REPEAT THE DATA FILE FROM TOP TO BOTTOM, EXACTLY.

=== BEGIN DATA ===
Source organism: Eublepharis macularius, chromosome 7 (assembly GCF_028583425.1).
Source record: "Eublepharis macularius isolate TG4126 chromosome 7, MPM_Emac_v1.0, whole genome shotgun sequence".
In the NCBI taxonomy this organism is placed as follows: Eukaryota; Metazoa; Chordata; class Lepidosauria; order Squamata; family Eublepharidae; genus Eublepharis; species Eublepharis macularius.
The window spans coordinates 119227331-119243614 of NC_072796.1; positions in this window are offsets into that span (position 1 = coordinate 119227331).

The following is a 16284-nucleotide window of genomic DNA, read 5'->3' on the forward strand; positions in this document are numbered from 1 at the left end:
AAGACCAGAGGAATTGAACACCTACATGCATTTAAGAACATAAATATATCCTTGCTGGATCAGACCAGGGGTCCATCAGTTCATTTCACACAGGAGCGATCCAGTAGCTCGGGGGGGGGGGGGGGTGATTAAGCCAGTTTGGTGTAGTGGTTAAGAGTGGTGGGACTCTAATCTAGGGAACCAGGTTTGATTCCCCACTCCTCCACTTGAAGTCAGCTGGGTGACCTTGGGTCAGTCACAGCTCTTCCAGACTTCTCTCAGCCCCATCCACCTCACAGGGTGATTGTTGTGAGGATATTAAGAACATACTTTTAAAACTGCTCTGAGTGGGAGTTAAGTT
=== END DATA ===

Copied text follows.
Source organism: Eublepharis macularius, chromosome 7 (assembly GCF_028583425.1).
Source record: "Eublepharis macularius isolate TG4126 chromosome 7, MPM_Emac_v1.0, whole genome shotgun sequence".
In the NCBI taxonomy this organism is placed as follows: Eukaryota; Metazoa; Chordata; class Lepidosauria; order Squamata; family Eublepharidae; genus Eublepharis; species Eublepharis macularius.
The window spans coordinates 119227331-119243614 of NC_072796.1; positions in this window are offsets into that span (position 1 = coordinate 119227331).

The following is a 16284-nucleotide window of genomic DNA, read 5'->3' on the forward strand; positions in this document are numbered from 1 at the left end:
AAGACCAGAGGAATTGAACACCTACATGCATTTAAGAACATAAATATATCCTTGCTGGATCAGACCAGGGGTCCATCAGTTCATTTCACACAGGAGCGATCCAGTAGCTCGGGGGGGGGGGGGGGTGATTAAGCCAGTTTGGTGTAGTGGTTAAGAGTGGTGGGACTCTAATCTAGGGAACCAGGTTTGATTCCCCACTCCTCCACTTGAAGTCAGCTGGGTGACCTTGGGTCAGTCACAGCTCTTCCAGACTTCTCTCAGCCCCATCCACCTCACAGGGTGATTGTTGTGAGGATATTAAGAACATACTTTTAAAACTGCTCTGAGTGGGAGTTAAGTT